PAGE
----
Ah, the holidays. The beautiful gold leaves from your neighbor’s tree have all fallen into your yard, you’ve got 20 relatives coming for Thanksgiving dinner, but only 15 chairs, and Daylight Saving Time is not saving your sanity as you race to finish your seasonal shopping on ever – shortening days.
With so much to do this time of year, it can be easy to neglect our health – at the time we most need to preserve it.
That’s why we here at Rebuild Your Vision put together some handy holiday tips. Grab a glass of eggnog and take a few minutes away from the holiday madness to read this article on holiday eye health. Raking those leaves can wait!
Winter Weather Woes
Though this year’s winter weather has been unseasonably warm for some, we remind you that overexposure to the winter sun’s powerful ultraviolet rays without proper eye protection can contribute to macular degeneration and cause cataracts or even photokeratitis (like a sunburn of your eye).
And you don’t have to be on the ski slopes to be at risk.
The American Osteopathic Association notes that since many people associate winter with gray skies, they leave sunglasses behind. When the sun comes out unexpectedly, they end up exposed without proper protection. The association warns, “Appropriate eye protection should be worn when shoveling snow, putting up or taking down holiday decorations, or just going for a walk.” (Or when you’re raking those fallen leaves.)
The best way to safeguard vision is to avoid excessive UV exposure.
The AOA recommends lenses that block 99 to 100 percent of both UV-A and UV-B radiation. Ski goggles are useful for activities in which debris and snow can blow into the eyes (yard work, shoveling or plowing snow, sports, etc.)
The sun is not winter’s only eye hazard. Cool winds and dry air can irritate eyes, even in warmer climates. Indoor heat tends to eliminate moisture from the air. Artificial tears can help when you’re outdoors, and adding humidifiers throughout the house will increase indoor humidity levels.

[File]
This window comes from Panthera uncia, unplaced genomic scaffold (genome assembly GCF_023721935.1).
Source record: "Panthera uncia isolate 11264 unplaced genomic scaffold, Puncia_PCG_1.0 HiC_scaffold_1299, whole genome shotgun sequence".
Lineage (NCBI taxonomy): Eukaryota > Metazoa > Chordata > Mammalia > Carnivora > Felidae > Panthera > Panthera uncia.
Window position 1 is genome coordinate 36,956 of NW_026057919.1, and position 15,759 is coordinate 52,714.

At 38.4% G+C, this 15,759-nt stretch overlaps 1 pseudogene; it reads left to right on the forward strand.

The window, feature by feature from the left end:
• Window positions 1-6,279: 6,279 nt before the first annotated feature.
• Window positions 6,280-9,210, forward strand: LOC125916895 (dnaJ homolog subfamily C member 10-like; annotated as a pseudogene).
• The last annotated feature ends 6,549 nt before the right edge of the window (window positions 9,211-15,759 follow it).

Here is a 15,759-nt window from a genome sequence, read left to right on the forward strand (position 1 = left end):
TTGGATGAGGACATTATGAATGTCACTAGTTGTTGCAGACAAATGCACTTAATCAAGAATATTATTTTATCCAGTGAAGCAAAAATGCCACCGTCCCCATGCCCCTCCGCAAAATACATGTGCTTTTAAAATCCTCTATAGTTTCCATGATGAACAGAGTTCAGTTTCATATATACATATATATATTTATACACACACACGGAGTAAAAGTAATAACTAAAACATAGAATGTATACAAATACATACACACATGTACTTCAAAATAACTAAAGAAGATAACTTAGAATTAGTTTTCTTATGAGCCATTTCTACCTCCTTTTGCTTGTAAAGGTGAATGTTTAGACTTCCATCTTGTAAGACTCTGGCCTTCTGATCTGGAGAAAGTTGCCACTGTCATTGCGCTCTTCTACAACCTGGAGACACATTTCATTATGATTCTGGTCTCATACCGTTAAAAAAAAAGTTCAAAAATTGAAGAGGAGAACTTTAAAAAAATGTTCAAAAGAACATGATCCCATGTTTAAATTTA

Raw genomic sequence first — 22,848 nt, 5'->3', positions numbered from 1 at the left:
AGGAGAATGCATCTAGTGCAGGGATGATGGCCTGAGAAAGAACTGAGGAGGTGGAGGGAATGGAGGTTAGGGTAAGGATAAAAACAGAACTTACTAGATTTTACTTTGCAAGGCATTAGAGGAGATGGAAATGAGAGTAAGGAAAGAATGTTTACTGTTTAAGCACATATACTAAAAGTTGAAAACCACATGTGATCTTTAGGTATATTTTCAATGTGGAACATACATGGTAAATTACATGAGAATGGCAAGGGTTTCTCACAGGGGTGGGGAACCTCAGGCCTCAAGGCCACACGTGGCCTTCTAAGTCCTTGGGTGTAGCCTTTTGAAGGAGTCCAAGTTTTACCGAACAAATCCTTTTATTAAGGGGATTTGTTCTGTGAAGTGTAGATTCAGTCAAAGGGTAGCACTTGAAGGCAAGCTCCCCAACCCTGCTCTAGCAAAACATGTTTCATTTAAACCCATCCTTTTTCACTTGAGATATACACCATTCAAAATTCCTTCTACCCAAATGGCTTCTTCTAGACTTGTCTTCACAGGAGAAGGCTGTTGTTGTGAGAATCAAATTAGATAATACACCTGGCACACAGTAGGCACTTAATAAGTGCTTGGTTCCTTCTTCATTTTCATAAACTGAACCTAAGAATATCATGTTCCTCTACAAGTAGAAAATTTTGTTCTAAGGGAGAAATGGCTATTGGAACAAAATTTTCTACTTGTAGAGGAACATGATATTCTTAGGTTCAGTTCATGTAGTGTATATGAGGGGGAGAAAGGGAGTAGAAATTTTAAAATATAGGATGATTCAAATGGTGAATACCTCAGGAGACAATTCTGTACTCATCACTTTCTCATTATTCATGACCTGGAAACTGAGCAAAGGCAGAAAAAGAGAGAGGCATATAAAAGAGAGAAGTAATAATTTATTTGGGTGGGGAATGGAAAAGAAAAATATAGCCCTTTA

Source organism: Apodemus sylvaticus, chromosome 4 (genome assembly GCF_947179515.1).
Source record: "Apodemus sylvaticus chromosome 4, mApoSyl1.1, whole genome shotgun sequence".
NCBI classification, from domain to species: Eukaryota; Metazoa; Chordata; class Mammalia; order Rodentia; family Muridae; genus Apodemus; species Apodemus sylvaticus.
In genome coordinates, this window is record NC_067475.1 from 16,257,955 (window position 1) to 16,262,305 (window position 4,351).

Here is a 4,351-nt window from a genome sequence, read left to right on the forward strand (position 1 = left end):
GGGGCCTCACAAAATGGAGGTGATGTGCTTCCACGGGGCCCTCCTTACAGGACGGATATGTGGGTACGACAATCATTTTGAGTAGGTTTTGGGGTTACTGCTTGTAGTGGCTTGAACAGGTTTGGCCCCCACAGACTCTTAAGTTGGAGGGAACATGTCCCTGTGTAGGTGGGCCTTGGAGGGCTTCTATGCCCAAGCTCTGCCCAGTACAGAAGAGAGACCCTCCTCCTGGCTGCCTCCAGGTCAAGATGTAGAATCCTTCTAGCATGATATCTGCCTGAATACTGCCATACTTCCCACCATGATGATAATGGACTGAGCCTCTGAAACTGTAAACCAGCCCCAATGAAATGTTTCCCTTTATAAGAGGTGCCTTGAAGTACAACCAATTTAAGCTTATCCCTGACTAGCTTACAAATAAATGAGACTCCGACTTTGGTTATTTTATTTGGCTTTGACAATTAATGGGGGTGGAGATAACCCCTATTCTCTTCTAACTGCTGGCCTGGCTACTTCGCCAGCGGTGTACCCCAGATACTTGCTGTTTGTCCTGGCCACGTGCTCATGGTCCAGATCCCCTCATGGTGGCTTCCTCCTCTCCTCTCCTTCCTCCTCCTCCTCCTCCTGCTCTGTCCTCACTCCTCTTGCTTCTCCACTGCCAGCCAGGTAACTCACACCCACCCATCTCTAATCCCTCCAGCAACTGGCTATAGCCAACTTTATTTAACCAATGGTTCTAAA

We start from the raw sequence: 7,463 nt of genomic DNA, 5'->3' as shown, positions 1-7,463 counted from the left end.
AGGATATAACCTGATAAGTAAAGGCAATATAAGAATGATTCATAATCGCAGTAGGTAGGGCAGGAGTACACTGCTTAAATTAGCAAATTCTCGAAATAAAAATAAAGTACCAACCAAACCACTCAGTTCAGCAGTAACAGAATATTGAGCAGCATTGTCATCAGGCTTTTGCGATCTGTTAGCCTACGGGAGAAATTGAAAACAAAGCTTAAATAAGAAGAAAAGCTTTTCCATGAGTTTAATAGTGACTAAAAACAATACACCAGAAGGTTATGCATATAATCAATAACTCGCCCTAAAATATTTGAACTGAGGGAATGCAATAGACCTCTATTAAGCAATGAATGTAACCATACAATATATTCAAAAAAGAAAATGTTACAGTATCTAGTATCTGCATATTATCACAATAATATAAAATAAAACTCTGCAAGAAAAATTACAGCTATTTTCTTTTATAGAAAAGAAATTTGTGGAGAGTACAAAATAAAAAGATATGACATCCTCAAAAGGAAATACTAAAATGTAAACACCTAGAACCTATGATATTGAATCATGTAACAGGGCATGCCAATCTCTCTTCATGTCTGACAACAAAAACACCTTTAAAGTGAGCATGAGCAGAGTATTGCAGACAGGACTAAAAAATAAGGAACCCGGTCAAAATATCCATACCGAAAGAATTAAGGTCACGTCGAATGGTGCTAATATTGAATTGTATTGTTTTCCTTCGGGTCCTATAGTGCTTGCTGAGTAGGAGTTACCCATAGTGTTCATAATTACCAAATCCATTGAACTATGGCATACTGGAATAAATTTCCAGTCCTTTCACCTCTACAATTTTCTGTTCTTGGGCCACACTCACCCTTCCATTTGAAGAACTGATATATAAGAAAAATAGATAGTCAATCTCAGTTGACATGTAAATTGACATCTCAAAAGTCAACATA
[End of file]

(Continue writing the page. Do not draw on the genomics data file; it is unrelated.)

Zeaxanthin – Not Just for Thanksgiving Anymore
Roasted butternut squash. Crisp green salad. Creamy corn pudding. Spicy pumpkin pie. Along with turkey, these are some of the dishes we associate with Thanksgiving. But did you know that this holiday fare is also rich in the antioxidant zeaxanthin, a carotenoid found in the eye that plays an essential role in protecting vision and maintaining eye health?
Unfortunately, for many of us holidays are the only times when we eat these foods. Dietary sources of zeaxanthin include kale, collard greens, spinach, turnip greens, broccoli, corn, brussels sprouts, green beans, okra, zucchini, squash, peas, persimmons and pumpkin. Among these sources, leafy greens come out tops – if you eat the recommended amounts.
When you consider just how important zeaxanthin is to eye health, it’s clear that we need to find more ways to incorporate it into our diets year-round. A daily supplement is the easiest way to ensure you’re getting enough of this vital nutrient.
Rebuild Your Vision’s Ocu-Plus Formula not only contains zeaxanthin, but also 16 other vitamins, minerals, and herbal supplements that have been linked to better vision.
It makes a great stocking stuffer too!
Save Your Eyes from Glare During Daylight Saving Time
The Vision Council of America (VCA) reminds drivers that “part of adjusting to Daylight Saving Time means being prepared to face harsh glare on the roads.” The sun’s glare is one of the most overlooked dangers while driving, causing thousands of injuries each year, particularly during morning and evening commutes.
“It may seem like common sense, but most of us are caught off guard by the effect the time change has on our visibility while we’re driving,” notes ophthalmologist Frank J. Weinstock, M.D. “In addition to changing the clocks, there are a few simple things we need to remember this time of year to protect our vision and make sure we’re safe on the road.”
The VCA recommends the following steps to ensure driver safety:
- Lower visors to help block reflected light
- Avoid using high-gloss vinyl cleansers on dashboards
- Keep the car’s windshield clean and the windshield fluid full
- If possible, choose an alternate route to avoid one with extreme glare
- Turn on your headlights so oncoming drivers can see you
- Wear sunglasses with polarized lenses
Have a safe, healthy, happy Thanksgiving!